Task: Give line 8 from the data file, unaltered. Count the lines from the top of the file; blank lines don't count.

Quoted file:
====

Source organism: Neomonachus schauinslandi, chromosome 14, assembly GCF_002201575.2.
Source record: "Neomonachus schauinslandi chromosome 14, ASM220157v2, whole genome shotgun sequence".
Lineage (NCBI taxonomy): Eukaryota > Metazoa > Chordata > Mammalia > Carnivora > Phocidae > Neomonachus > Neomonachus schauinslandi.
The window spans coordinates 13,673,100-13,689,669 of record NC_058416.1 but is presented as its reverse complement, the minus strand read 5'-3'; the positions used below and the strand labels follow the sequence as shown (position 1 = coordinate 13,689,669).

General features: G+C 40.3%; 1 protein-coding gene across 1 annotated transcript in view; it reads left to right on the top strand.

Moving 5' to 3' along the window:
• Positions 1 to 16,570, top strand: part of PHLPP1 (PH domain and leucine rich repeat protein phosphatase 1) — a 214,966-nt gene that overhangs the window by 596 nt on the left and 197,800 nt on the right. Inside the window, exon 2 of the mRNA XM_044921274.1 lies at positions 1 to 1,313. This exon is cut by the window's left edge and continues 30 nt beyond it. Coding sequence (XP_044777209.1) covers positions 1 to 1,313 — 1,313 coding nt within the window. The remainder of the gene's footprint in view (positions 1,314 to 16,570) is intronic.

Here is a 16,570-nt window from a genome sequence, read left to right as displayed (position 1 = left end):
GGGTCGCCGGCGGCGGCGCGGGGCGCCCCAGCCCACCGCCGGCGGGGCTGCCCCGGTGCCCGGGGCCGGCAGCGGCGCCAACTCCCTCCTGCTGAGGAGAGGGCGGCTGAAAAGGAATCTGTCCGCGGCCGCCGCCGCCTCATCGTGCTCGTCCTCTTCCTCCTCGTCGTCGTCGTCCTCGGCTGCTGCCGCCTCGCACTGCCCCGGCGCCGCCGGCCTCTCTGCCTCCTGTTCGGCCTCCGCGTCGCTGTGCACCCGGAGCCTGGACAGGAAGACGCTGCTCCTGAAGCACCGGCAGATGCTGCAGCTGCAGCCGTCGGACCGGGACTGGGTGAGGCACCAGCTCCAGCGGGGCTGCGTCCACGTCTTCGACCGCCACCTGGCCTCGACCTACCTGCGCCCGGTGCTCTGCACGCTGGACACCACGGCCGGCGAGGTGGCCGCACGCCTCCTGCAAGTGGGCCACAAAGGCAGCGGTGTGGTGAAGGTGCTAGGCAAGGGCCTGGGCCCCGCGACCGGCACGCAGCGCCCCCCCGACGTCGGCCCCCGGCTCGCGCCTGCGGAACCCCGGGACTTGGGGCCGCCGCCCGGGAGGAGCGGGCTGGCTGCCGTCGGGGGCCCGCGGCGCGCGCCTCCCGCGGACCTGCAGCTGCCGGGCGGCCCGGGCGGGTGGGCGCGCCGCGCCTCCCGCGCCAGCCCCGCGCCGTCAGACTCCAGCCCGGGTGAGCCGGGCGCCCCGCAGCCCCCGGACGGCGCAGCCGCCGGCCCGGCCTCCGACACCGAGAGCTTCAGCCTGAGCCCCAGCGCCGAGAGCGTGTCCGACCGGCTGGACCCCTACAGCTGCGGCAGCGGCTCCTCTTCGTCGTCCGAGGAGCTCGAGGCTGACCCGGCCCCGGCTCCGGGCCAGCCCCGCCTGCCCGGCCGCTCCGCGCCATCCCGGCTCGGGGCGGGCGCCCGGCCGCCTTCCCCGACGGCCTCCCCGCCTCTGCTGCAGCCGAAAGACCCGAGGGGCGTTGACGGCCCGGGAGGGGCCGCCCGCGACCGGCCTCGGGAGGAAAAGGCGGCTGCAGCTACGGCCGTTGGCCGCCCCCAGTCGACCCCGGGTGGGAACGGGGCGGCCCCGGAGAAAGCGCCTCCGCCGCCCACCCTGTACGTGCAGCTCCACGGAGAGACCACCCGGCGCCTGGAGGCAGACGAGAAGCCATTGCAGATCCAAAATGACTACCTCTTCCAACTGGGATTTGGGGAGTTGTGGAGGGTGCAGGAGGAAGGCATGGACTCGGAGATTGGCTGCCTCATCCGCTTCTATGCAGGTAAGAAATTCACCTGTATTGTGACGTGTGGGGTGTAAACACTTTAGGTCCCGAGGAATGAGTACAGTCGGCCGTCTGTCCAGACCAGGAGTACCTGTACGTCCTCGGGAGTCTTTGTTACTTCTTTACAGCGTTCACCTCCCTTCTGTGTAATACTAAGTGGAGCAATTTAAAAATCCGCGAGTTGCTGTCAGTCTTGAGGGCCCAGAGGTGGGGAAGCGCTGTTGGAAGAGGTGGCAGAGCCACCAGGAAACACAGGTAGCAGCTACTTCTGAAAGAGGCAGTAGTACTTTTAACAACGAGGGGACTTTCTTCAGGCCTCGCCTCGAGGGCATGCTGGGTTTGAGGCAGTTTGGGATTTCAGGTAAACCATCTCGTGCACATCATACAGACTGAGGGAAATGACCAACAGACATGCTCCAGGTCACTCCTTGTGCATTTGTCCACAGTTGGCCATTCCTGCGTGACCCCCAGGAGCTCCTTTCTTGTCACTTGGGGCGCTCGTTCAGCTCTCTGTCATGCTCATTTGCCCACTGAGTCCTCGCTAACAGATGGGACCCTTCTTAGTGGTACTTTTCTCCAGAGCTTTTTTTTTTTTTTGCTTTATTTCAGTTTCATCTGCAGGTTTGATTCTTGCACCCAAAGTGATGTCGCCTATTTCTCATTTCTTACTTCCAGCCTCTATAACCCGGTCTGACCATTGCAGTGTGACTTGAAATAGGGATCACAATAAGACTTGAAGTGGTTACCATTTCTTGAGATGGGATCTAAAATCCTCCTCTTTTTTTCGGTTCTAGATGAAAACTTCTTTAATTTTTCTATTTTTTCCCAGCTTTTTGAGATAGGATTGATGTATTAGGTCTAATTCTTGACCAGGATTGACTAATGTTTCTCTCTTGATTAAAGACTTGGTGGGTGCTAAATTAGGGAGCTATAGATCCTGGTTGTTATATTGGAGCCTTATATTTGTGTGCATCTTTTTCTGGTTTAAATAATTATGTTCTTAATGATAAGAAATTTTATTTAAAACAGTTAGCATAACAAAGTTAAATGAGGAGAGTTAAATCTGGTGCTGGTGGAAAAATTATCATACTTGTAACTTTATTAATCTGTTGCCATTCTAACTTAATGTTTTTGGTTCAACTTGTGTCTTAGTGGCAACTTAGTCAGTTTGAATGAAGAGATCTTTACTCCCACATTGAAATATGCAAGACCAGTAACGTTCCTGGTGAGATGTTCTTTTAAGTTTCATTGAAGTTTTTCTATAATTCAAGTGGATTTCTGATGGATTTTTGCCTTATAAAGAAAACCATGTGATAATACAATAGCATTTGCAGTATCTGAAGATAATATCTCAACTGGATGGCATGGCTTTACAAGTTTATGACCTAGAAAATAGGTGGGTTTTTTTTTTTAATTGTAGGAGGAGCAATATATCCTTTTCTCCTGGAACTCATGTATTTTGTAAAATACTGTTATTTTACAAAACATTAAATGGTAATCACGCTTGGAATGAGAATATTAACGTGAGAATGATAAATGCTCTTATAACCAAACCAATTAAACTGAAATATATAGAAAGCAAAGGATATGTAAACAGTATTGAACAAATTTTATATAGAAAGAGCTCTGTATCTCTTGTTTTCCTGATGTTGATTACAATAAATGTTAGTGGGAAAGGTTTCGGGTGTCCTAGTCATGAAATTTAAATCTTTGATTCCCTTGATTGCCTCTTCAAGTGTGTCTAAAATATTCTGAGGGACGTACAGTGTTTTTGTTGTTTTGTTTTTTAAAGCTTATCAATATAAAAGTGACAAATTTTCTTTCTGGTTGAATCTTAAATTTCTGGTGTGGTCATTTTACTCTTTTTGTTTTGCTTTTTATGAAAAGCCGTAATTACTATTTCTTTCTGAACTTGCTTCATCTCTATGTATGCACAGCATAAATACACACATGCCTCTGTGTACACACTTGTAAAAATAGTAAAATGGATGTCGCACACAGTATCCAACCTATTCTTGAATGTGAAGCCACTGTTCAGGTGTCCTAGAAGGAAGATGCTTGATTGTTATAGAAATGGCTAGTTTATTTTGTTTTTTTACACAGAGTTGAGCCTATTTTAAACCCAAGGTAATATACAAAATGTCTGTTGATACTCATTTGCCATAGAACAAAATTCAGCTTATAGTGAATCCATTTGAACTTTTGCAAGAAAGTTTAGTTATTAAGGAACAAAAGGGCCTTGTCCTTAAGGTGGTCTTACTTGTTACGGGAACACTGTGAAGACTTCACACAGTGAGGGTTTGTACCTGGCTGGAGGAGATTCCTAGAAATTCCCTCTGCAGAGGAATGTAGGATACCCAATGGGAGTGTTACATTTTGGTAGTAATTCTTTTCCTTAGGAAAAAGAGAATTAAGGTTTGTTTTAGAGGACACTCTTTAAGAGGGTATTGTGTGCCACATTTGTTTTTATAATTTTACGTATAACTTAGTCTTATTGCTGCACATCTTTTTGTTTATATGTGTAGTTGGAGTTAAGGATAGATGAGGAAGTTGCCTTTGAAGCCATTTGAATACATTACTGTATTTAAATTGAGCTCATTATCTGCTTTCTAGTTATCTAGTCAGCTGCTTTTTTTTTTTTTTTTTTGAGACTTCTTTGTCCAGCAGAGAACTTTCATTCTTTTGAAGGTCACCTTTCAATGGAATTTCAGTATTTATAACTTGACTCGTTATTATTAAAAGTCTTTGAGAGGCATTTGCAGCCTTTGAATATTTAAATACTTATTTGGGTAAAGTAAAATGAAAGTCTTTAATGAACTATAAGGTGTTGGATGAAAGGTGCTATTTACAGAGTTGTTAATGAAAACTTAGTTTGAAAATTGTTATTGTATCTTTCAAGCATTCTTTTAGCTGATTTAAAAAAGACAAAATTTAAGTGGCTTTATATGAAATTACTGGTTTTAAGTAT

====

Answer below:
Here is a 16,570-nt window from a genome sequence, read left to right as displayed (position 1 = left end):